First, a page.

The Internet is abuzz today with news that the U.S. Patent Office has canceled several trademarks belonging to, as John Oliver calls it, “the-football-team-for-some-reason-not-yet-formerly-known-as the Washington Redskins.” The patent office ruled that the term “redskins” is “disparaging to Native Americans.”
The move comes — coincidentally it would seem — at the crest of a wave of public backlash. Last month 50 U.S. senators wrote a letter urging team owner Daniel Snyder to change the name, and President Obama recently suggested the same thing. (Snyder has vowed repeatedly that he’ll never do so.)
Anyway, all this hubbub got us thinking about a certain auto repair shop near Costco in Eureka.
Honest Engine has been in business since our nation’s bicentennial, and lest you miss the pun, its logo features an “injun” in a feather headdress — an apparent riff on the old Indian Head penny.
Is that racist? In our experience, opinions locally range from totally blasé (“Meh, I never even thought about it.”) to fairly incredulous (“How can they still have that name?!”).
While the phrase “honest injun” is arguably less incendiary than “redskins,” it has nonetheless caused offense in the past. Four years ago, for example, then-Republican National Chairman Michael Steele dropped an “honest injun” during an interview with Sean Hannity on Fox News, prompting the last living founding member of Chicago’s American Indian Center to ask, “How can you be so stupid?”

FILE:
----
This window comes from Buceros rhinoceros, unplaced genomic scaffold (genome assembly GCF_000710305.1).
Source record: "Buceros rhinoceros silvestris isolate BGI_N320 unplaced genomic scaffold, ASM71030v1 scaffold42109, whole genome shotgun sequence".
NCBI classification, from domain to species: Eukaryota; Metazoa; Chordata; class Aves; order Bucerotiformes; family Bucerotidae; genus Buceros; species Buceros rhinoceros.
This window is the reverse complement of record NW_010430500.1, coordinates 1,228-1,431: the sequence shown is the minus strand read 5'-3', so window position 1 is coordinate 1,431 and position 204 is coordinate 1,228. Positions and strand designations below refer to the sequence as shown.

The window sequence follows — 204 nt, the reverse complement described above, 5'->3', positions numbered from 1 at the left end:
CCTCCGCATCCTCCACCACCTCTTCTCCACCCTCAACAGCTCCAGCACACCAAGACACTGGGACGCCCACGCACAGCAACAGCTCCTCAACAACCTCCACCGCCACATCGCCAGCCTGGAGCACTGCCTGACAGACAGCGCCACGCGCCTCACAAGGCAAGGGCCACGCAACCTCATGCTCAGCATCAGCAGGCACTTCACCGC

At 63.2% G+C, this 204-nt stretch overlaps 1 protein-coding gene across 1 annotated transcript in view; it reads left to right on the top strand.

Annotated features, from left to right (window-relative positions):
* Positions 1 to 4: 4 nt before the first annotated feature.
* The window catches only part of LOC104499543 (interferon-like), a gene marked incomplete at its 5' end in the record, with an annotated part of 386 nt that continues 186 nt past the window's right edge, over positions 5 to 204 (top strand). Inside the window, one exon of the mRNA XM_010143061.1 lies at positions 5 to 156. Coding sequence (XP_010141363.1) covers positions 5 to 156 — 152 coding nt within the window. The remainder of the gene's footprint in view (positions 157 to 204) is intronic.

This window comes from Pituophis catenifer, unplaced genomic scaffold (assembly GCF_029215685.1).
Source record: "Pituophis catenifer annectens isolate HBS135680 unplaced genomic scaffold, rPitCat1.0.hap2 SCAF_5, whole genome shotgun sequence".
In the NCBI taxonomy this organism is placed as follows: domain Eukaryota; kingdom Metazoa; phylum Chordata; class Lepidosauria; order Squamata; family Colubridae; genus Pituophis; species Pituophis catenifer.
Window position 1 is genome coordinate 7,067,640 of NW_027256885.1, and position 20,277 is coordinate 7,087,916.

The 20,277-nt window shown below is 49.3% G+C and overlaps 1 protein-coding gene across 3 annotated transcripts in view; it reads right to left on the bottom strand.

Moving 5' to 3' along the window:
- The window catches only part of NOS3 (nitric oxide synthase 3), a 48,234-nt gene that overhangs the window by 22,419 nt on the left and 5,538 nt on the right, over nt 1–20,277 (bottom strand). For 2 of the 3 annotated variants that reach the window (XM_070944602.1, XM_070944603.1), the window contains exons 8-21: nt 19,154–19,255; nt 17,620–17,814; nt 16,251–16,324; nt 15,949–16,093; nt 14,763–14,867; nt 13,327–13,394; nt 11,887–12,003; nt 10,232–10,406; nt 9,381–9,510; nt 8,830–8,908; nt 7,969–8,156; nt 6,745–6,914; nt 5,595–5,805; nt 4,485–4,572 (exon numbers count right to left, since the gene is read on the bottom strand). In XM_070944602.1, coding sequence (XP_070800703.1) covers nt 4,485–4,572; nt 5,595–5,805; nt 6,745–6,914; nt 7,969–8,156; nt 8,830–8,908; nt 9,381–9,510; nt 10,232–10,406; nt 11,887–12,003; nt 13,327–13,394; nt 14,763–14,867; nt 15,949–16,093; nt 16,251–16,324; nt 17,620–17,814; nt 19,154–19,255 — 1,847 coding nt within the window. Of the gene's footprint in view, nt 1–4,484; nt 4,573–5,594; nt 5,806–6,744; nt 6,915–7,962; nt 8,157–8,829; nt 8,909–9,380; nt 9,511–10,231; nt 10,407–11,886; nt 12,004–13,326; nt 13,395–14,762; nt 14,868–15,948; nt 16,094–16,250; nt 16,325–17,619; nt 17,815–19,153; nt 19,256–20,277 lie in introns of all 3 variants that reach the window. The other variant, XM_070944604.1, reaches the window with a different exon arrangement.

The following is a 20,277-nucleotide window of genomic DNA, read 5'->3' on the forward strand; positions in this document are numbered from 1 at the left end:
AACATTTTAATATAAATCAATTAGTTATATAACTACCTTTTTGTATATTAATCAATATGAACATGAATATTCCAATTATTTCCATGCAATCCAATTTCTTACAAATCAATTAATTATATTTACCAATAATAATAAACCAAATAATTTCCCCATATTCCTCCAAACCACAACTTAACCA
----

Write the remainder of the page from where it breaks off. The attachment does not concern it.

According to the Chicago Tribune, “She said that ‘injun’ is one of two words — the other is ‘squaw’ — that should never be used because they are throwbacks to a time when Native Americans were defined almost exclusively by negative stereotypes. (Also, this happened.)
In his 1994 book Watch Your Language! Mother Tongue and Her Wayward Children, the late (and notably white) English professor Robert M. Gorrell says the term is “probably offensive” in origin but has since become “relatively harmless, like honest to gosh or honest to goodness.” His use of “probably” here is a bit curious given his account of the term’s origin: “Honest injun goes back to the eighteenth century,” Gorrell says, “when it began as sarcasm based on the notion that an honest Indian was a rarity.”
We tried and failed today to reach Honest Engine owner Robert Neely. We’ll update if and when we hear from him.
The more lighthearted folks online today are having fun suggesting new names for the Redskins (see below). So how about it, LoCOtariat? Any good auto shop name ideas?
Note: This follow-up post includes a response from Honest Engine owner/founder Robert Neely.